Remove both top and bottom covers. Remove all the screws holding the front
panel/display in place. Remove the small circuit board that contains the
MOX-VOX-DIM switches. There is a socket and plug going there for the switch
marked DIM (has 2-pins 1-red wire, 1-white wire). Remove the plug, and tape
it back out of the way. We won't use it for anything, just save it there
This leaves the switch free, and it already has one side going to
ground through the pcb wiring. Leave all that alone, and solder a long lead
to the other terminal. The one that switches to ground when you toggle the
button.This wire gets routed all the way to the bottom rear of the radio to
the corner near the grounding lug. The board we are working on is the one
in that corner, and has a large flat, silver box on it. That's the "RF UNIT".
In the far back corner on the top of the board are some relays. The one we
want is marked RL1004 and there is a diode across the coil, D1050. Solder
your wire to the anode end (the end opposite the line). Be careful here.
The other side goes to +13, so check this out carefully beforehand. Simply
pushing the DIM switch in will now activate the relay, and releasing the
switch will deactivate the relay. Not Rocket Science but be careful.
At this time make certain that "S1001" is in the R ANT position where it
will always remain.
Next we have to loosen the "RF UNIT" board and turn it over to do the
jumpers. You will have to remove some screws, and take a few plugs loose.
Label everything or make a chart so it gets back in the right place. Not
everything needs to come loose to do this.
Turn the board over and examine the area around J1013-1, the IF jack, in
the cluster of four RCA pin jacks on the rear of the board. On the solder side
of the board it series connects to a chip capacitor, and then a zero ohm
chip resistor. Remove the chip cap and store it for retro. This effectively
frees the jack up so we can run a short jumper wire from the center pin of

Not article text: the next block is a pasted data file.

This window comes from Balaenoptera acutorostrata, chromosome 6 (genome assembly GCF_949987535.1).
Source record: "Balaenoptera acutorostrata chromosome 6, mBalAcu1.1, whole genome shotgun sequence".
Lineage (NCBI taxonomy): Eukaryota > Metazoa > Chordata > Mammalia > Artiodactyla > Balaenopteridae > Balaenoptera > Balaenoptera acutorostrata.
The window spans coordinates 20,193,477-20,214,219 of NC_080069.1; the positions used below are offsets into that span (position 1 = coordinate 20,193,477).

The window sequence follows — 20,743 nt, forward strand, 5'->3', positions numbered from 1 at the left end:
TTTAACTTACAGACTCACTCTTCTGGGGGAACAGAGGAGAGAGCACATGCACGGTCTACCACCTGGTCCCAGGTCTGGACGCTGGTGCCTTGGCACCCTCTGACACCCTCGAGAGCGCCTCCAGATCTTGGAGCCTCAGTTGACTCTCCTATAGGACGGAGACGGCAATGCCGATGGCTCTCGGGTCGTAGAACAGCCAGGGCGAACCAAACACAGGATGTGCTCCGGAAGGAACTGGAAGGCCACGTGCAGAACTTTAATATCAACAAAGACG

it, to the center pin of the little coax jack J 1005, which is next to
RL1001. That's how we bring the main antenna
out of the set and send it to the outboard receiver, or in our case to the
sub BPF filter unit.
That's all, very carefully put it all back together again.
Install coax cable jumper between the (old) IF jack and the SO-239 on the
Now you can experiment with the functions.
The panel switch RX ANT continues to take the main receiver between the T-R
antenna and the RX (Beverage) antenna as before.
The DIM switch now puts the sub receive between being slaved to the main
BPF or it's own BPF.
The coax jumper on the back brings T-R antenna back out for the sub BPF if
desired (and it will be most of the time).
Note that you can still use the sub-receiver on the Beverage also, but only
when the main is too (stock condition). This is the place where you could
add the adaptation I mentioned in step (C) above, but I see no scenario
where you would want the sub on Bev without the main on Bev also. If you
have an individual need for this, contact me.
This effectively puts the 2 receivers in parallel across one, antenna, and
though some loss might be introduced by double loading, signal generator
tests show that they are negligible.
I have tried this and it works but make no recommendations as to the
suitability of this mod. I have tried to be precise but it is up to you to
check for errors in application or omission..
Throughout this and other tech notes that I write, I use the unit Mc/s or
Mc. If you can only deal in MHz, multiply by 10 to the minus 1, or there
is a conversion chart posted on eHam.
This simple change should unlock the full potential of this fine radio.,
which was arguably already the finest i.f. for VHF/UHF transverting.